The AMA backed calls for more aid and issued a warning after the prime minister let go of health ministers and the Qld prime minister.
The Australian Medical Association has backed state and territory governments calling for more funding for public hospitals after the Prime Minister let go of health ministers and the Premier of Queensland.
It was revealed on Tuesday that health ministers from Australia’s eight jurisdictions have called for immediate additional funding from the government in a bid to inject more resources into public hospitals when the country reopens.
“States and territories are under unrelenting pressure due to the current demands of Covid-19 and the pre-existing trend of increased hospital activity,” the ministers said in a letter to federal health minister Greg Hunt.
“We are entering the most critical phase of the Covid-19 pandemic response for our hospital systems.
“All states and territories need immediate additional funding from the Commonwealth to support the current strain on our health systems.”
But in a devastating take-down, Scott Morrison slammed the move, telling the Show today: “We have showered the states with money in the course of Covid.
“We have worked constructively with them. We have supported them time and again with joint funding initiatives. We’ve shared 50/50 the cost of Covid on the health system, we’ve pumped over 30 billion across the country into health support.”
Notably, Queensland has warned that the borders with Victoria and NSW could remain closed until the Commonwealth agrees to a major increase in hospital funding – as the Sunshine State government is concerned about a spike in hospital admissions.
“I am not going to put the people of Queensland at risk until both issues are resolved,” Ms Palaszczuk said Friday. “That means a major injection of federal government funds into the states to ensure that the hospitals can handle the growth (in cases) that will occur.”
According to the AMA, Ms. Palaszczuk has every right to be concerned, with President Dr. Omar Khorshid warned in the coming months that “we have no confidence at all in the condition of our public hospitals”.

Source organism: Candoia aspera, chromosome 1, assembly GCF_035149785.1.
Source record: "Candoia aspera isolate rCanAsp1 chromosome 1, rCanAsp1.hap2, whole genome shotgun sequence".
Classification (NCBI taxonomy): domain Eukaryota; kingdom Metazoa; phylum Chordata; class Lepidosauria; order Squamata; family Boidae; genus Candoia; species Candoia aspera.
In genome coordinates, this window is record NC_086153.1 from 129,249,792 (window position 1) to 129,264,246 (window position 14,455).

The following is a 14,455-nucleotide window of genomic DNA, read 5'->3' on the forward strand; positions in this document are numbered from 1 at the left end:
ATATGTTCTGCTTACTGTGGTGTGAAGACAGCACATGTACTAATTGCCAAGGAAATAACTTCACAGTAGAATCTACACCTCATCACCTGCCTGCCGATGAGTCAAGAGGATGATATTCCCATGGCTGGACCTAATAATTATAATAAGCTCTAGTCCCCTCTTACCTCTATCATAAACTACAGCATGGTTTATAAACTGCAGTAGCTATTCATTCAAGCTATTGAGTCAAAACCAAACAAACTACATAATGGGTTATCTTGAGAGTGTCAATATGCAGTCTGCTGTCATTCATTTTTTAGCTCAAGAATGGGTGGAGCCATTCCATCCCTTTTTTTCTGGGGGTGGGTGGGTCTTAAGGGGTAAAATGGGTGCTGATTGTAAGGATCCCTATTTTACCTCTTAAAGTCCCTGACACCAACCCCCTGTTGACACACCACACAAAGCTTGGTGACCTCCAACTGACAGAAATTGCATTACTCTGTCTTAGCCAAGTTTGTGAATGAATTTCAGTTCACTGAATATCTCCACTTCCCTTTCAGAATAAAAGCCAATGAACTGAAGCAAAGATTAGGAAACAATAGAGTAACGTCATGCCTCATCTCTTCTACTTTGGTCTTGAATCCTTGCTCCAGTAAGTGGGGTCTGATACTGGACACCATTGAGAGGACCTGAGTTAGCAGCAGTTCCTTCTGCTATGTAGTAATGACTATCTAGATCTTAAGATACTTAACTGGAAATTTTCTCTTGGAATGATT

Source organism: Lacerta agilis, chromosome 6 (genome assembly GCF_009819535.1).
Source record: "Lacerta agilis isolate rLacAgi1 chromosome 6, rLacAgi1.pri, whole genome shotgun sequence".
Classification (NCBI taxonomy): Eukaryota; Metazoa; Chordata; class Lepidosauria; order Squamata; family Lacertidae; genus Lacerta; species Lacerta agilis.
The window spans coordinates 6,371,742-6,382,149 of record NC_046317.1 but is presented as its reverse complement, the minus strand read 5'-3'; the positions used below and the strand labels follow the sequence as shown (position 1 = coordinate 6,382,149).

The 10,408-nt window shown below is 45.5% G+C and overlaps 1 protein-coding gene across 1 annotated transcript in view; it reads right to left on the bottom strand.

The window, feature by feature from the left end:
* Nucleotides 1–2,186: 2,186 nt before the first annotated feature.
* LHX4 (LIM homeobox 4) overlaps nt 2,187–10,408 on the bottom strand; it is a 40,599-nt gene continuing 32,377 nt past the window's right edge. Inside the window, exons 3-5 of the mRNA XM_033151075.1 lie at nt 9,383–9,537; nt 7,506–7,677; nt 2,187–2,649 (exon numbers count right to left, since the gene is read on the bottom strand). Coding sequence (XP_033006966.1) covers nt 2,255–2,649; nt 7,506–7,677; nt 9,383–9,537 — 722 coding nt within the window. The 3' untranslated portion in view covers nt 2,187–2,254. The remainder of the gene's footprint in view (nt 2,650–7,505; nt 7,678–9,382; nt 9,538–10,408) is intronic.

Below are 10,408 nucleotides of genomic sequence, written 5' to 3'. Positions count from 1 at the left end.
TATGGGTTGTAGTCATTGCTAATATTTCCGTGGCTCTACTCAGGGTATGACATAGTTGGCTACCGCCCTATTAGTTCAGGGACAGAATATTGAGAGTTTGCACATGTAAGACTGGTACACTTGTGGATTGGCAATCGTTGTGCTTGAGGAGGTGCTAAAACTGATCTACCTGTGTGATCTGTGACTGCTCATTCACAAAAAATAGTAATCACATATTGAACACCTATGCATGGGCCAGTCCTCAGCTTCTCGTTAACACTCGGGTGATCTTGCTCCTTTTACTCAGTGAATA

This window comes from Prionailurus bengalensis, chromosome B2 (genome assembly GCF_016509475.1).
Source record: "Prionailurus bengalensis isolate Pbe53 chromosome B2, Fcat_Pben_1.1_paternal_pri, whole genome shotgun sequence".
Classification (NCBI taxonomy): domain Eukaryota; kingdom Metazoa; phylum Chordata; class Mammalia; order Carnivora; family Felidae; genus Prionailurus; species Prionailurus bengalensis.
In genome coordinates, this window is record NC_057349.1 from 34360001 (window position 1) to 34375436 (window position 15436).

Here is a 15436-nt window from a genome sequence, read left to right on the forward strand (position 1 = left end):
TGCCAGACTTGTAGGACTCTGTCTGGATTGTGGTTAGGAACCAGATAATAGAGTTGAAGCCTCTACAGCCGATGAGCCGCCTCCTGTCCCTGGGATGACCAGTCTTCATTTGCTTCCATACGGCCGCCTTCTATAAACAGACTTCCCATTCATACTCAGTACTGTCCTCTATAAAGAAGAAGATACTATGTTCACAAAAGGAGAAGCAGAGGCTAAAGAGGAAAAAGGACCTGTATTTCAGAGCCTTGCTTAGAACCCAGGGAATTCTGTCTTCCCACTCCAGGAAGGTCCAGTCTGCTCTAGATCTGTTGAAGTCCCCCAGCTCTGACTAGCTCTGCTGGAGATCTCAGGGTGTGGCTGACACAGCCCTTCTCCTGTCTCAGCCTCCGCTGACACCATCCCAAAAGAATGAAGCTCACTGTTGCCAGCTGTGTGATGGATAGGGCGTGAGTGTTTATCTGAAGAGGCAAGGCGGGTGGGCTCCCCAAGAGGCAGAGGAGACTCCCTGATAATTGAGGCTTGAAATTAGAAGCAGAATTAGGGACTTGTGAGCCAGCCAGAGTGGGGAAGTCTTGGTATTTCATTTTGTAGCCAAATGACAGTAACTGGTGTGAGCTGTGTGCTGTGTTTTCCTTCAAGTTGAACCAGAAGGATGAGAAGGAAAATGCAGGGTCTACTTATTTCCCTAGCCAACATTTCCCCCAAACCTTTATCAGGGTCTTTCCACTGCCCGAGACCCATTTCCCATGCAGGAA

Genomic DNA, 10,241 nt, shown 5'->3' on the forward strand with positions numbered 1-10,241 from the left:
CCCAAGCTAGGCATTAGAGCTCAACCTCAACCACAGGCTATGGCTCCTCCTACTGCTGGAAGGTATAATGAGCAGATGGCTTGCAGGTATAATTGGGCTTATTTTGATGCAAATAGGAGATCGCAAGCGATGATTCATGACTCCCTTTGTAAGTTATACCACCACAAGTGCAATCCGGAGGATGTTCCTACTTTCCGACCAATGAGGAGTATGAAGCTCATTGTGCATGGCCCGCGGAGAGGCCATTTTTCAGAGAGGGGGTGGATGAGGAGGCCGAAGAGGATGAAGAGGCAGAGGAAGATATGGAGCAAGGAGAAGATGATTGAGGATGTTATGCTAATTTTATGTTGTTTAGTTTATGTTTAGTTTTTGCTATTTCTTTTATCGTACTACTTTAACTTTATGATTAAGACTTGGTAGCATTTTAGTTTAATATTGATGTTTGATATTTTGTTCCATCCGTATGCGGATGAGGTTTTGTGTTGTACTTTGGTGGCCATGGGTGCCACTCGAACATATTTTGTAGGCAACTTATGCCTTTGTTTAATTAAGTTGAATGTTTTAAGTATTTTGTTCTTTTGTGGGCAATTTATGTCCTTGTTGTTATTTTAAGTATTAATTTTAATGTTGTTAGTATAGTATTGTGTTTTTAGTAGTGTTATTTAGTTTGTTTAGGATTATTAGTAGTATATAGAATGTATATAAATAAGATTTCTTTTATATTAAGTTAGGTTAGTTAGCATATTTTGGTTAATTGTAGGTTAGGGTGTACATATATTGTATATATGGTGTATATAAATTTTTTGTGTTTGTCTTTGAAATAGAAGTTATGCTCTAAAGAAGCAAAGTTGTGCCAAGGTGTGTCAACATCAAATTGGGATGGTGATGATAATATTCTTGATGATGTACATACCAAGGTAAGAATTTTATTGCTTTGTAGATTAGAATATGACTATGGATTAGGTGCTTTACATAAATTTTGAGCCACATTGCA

“That’s why we’ve been making these calls for several months now and saying we need to get ready, that we can’t magically build more hospitals or get more staff, but there are things that can be done to prepare,” he told. ABC afternoon briefings, warning elective surgery and non-emergency care “will go out the window once we start seeing Covid cases in Queensland, South Australia, Tasmania, Northern Territory or WA”.
But when asked about Ms. Palaszczuk’s concerns, Morrison straightened up.
“Well, she’ll have to take that up with the people of Queensland. I mean, to go on at this point and say ‘well, you know, I’m going to hold the federal government to pay ransom and try to extort money from them based on Covid’, I just don’t think that this is the right way to go,” said Mr Morrison.
“Of course there are challenges, but as a state government they have to be responsible for their state health system. NSW is getting on with it, as are Victoria and the ACT, so Queensland has to keep going. ”
The AMA warned there is cause for concern and is calling for support as they know the system will not be able to handle it once the Covid borders reopen.
“What the AMA is now asking is that both levels of government recognize that every state and territory has a crisis with its public hospitals,” said Dr. khorshid.
“In every state and territory, public hospitals were overwhelmed before Covid, and of course we are now seeing the impact of Covid in NSW and Victoria, on top of the already very high demand for public hospitals.
“So the other states are concerned, and part of the reason we can’t open up as a country, and even at 80 percent those states might not open, is that they know their hospitals can’t handle it and that’s where they get. addressed.
“Now we can play a debt game, but ultimately we need more money in the industry, we need the long-term investments that have been a reality for decades now, and the AMA is asking governments to work together, rather than blame each other.” of who spends enough and who does not.”
dr. Khorshid blamed the lack of staff, expensive testing, efficiency and problems with outbreaks in hospital systems for the strain on the system, including increased demand for long-term care for patients in need.
“Of course you have staff sick or on leave because they have been exposed to Covid.
“All that stuff actually makes health care more expensive and less efficient… and that’s just the starting point of the extra money that needs to be paid to help our hospitals get through this crisis.”